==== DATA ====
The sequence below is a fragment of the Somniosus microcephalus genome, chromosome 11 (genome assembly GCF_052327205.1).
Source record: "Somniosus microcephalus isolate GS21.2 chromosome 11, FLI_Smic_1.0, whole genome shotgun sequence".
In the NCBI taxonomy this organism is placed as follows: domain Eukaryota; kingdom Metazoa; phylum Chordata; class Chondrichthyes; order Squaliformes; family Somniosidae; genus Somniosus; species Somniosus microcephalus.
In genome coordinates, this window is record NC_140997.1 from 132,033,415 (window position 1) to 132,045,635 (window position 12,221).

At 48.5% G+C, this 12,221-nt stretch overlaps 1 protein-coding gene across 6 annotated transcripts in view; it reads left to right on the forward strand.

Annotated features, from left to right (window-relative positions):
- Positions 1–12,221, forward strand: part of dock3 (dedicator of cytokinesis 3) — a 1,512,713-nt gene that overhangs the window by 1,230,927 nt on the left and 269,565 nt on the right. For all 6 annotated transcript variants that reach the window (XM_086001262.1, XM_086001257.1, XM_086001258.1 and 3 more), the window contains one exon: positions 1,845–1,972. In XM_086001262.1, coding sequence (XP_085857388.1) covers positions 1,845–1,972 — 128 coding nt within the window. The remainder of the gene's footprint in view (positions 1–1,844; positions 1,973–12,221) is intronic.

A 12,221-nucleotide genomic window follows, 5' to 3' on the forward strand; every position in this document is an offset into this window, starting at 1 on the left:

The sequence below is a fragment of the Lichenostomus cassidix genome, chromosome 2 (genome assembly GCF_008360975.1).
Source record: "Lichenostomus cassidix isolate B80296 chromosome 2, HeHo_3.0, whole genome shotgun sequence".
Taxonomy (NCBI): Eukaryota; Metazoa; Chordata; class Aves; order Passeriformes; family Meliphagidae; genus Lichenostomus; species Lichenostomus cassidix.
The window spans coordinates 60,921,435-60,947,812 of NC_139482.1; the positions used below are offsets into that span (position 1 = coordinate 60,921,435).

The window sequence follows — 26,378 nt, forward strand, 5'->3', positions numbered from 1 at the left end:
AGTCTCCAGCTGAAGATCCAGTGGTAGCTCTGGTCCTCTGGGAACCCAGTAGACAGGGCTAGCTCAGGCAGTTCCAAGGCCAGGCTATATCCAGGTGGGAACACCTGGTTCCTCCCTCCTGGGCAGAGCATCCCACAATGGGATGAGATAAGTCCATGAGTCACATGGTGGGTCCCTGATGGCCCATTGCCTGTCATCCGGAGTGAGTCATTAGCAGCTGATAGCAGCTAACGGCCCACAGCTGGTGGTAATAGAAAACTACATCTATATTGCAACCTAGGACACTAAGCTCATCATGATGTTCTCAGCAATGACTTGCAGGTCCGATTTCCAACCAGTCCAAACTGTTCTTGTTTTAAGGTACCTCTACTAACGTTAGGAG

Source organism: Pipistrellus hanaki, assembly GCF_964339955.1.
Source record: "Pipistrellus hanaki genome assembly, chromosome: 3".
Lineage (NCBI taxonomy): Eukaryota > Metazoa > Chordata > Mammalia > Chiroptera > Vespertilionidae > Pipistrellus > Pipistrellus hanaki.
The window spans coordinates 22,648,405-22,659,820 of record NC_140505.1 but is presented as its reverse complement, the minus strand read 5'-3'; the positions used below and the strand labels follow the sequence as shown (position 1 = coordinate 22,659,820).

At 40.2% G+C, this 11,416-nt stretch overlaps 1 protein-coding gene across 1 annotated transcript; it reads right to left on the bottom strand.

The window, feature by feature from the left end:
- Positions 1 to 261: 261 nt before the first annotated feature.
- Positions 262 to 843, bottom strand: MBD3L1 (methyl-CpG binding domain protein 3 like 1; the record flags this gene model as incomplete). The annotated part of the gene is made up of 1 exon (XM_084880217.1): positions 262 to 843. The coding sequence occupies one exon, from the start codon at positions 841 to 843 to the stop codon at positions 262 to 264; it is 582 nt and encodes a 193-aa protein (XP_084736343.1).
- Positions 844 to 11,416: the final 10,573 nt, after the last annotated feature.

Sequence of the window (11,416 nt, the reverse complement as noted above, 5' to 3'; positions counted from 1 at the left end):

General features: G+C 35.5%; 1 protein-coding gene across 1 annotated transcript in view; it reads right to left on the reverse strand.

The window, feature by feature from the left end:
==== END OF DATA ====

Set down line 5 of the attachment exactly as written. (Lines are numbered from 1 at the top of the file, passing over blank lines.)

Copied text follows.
At 48.5% G+C, this 12,221-nt stretch overlaps 1 protein-coding gene across 6 annotated transcripts in view; it reads left to right on the forward strand.